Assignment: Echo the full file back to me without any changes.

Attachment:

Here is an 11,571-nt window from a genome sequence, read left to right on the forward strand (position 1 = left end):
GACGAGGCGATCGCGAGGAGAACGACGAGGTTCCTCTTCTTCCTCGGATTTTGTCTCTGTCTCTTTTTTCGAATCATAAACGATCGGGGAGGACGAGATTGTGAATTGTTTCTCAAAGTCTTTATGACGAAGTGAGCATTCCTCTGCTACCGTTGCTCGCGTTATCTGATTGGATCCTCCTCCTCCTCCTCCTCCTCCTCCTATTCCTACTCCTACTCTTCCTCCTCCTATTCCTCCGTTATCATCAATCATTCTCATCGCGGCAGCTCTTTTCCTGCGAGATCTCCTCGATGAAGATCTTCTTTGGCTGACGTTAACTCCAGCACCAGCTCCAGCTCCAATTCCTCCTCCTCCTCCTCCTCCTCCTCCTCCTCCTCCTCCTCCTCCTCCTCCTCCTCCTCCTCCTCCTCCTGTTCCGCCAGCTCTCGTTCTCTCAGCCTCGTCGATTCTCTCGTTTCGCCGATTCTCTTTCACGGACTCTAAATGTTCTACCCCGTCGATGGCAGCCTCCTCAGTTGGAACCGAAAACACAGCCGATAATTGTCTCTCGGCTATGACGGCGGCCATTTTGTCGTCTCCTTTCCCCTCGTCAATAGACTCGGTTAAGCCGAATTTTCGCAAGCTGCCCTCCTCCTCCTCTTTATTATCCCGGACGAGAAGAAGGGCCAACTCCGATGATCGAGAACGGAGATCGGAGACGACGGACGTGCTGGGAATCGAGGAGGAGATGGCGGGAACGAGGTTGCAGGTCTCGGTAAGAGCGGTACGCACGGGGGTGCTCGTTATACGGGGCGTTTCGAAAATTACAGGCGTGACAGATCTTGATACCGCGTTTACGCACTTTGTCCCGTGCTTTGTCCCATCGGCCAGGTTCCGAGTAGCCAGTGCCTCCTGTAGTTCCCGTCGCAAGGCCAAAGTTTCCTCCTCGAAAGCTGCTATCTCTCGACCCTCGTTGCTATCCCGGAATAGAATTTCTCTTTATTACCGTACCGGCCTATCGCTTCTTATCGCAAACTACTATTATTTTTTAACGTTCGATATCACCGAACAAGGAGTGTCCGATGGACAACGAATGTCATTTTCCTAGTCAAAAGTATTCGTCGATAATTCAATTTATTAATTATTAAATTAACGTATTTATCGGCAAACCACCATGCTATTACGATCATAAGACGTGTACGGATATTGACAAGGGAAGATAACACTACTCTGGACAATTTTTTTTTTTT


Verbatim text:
Here is an 11,571-nt window from a genome sequence, read left to right on the forward strand (position 1 = left end):
GACGAGGCGATCGCGAGGAGAACGACGAGGTTCCTCTTCTTCCTCGGATTTTGTCTCTGTCTCTTTTTTCGAATCATAAACGATCGGGGAGGACGAGATTGTGAATTGTTTCTCAAAGTCTTTATGACGAAGTGAGCATTCCTCTGCTACCGTTGCTCGCGTTATCTGATTGGATCCTCCTCCTCCTCCTCCTCCTCCTCCTATTCCTACTCCTACTCTTCCTCCTCCTATTCCTCCGTTATCATCAATCATTCTCATCGCGGCAGCTCTTTTCCTGCGAGATCTCCTCGATGAAGATCTTCTTTGGCTGACGTTAACTCCAGCACCAGCTCCAGCTCCAATTCCTCCTCCTCCTCCTCCTCCTCCTCCTCCTCCTCCTCCTCCTCCTCCTCCTCCTCCTCCTCCTCCTCCTGTTCCGCCAGCTCTCGTTCTCTCAGCCTCGTCGATTCTCTCGTTTCGCCGATTCTCTTTCACGGACTCTAAATGTTCTACCCCGTCGATGGCAGCCTCCTCAGTTGGAACCGAAAACACAGCCGATAATTGTCTCTCGGCTATGACGGCGGCCATTTTGTCGTCTCCTTTCCCCTCGTCAATAGACTCGGTTAAGCCGAATTTTCGCAAGCTGCCCTCCTCCTCCTCTTTATTATCCCGGACGAGAAGAAGGGCCAACTCCGATGATCGAGAACGGAGATCGGAGACGACGGACGTGCTGGGAATCGAGGAGGAGATGGCGGGAACGAGGTTGCAGGTCTCGGTAAGAGCGGTACGCACGGGGGTGCTCGTTATACGGGGCGTTTCGAAAATTACAGGCGTGACAGATCTTGATACCGCGTTTACGCACTTTGTCCCGTGCTTTGTCCCATCGGCCAGGTTCCGAGTAGCCAGTGCCTCCTGTAGTTCCCGTCGCAAGGCCAAAGTTTCCTCCTCGAAAGCTGCTATCTCTCGACCCTCGTTGCTATCCCGGAATAGAATTTCTCTTTATTACCGTACCGGCCTATCGCTTCTTATCGCAAACTACTATTATTTTTTAACGTTCGATATCACCGAACAAGGAGTGTCCGATGGACAACGAATGTCATTTTCCTAGTCAAAAGTATTCGTCGATAATTCAATTTATTAATTATTAAATTAACGTATTTATCGGCAAACCACCATGCTATTACGATCATAAGACGTGTACGGATATTGACAAGGGAAGATAACACTACTCTGGACAATTTTTTTTTTTT